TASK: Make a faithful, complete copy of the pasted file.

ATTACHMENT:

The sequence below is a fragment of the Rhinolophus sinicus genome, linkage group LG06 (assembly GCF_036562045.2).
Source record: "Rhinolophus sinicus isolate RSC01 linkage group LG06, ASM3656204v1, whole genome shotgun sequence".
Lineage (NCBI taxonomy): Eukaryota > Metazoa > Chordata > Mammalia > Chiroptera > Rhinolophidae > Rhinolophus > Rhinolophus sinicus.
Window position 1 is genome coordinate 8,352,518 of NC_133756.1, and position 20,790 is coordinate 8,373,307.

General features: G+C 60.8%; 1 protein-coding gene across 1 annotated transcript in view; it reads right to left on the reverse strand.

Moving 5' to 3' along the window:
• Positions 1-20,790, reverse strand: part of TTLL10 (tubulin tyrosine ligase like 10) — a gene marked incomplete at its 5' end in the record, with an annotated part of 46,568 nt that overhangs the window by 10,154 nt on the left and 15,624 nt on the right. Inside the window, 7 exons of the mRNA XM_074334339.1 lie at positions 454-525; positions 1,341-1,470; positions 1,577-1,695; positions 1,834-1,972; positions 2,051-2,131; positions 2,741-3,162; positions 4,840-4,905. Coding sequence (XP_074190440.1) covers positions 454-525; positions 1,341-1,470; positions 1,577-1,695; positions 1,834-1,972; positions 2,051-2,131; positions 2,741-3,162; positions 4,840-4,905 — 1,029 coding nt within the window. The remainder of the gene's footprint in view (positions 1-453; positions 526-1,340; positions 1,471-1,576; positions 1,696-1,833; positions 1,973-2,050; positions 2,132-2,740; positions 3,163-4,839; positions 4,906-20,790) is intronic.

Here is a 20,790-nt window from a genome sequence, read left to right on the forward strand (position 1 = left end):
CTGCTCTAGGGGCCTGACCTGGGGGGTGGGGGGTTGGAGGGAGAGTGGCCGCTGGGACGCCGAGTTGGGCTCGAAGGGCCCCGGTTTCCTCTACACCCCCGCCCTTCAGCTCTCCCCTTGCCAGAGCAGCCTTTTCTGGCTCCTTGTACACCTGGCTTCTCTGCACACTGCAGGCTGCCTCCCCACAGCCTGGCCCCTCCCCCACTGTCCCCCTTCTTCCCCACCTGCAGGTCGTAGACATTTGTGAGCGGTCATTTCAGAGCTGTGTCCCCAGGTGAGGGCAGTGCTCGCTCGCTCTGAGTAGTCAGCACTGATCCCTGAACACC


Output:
The sequence below is a fragment of the Rhinolophus sinicus genome, linkage group LG06 (assembly GCF_036562045.2).
Source record: "Rhinolophus sinicus isolate RSC01 linkage group LG06, ASM3656204v1, whole genome shotgun sequence".
Lineage (NCBI taxonomy): Eukaryota > Metazoa > Chordata > Mammalia > Chiroptera > Rhinolophidae > Rhinolophus > Rhinolophus sinicus.
Window position 1 is genome coordinate 8,352,518 of NC_133756.1, and position 20,790 is coordinate 8,373,307.

General features: G+C 60.8%; 1 protein-coding gene across 1 annotated transcript in view; it reads right to left on the reverse strand.

Moving 5' to 3' along the window:
• Positions 1-20,790, reverse strand: part of TTLL10 (tubulin tyrosine ligase like 10) — a gene marked incomplete at its 5' end in the record, with an annotated part of 46,568 nt that overhangs the window by 10,154 nt on the left and 15,624 nt on the right. Inside the window, 7 exons of the mRNA XM_074334339.1 lie at positions 454-525; positions 1,341-1,470; positions 1,577-1,695; positions 1,834-1,972; positions 2,051-2,131; positions 2,741-3,162; positions 4,840-4,905. Coding sequence (XP_074190440.1) covers positions 454-525; positions 1,341-1,470; positions 1,577-1,695; positions 1,834-1,972; positions 2,051-2,131; positions 2,741-3,162; positions 4,840-4,905 — 1,029 coding nt within the window. The remainder of the gene's footprint in view (positions 1-453; positions 526-1,340; positions 1,471-1,576; positions 1,696-1,833; positions 1,973-2,050; positions 2,132-2,740; positions 3,163-4,839; positions 4,906-20,790) is intronic.

Here is a 20,790-nt window from a genome sequence, read left to right on the forward strand (position 1 = left end):
CTGCTCTAGGGGCCTGACCTGGGGGGTGGGGGGTTGGAGGGAGAGTGGCCGCTGGGACGCCGAGTTGGGCTCGAAGGGCCCCGGTTTCCTCTACACCCCCGCCCTTCAGCTCTCCCCTTGCCAGAGCAGCCTTTTCTGGCTCCTTGTACACCTGGCTTCTCTGCACACTGCAGGCTGCCTCCCCACAGCCTGGCCCCTCCCCCACTGTCCCCCTTCTTCCCCACCTGCAGGTCGTAGACATTTGTGAGCGGTCATTTCAGAGCTGTGTCCCCAGGTGAGGGCAGTGCTCGCTCGCTCTGAGTAGTCAGCACTGATCCCTGAACACC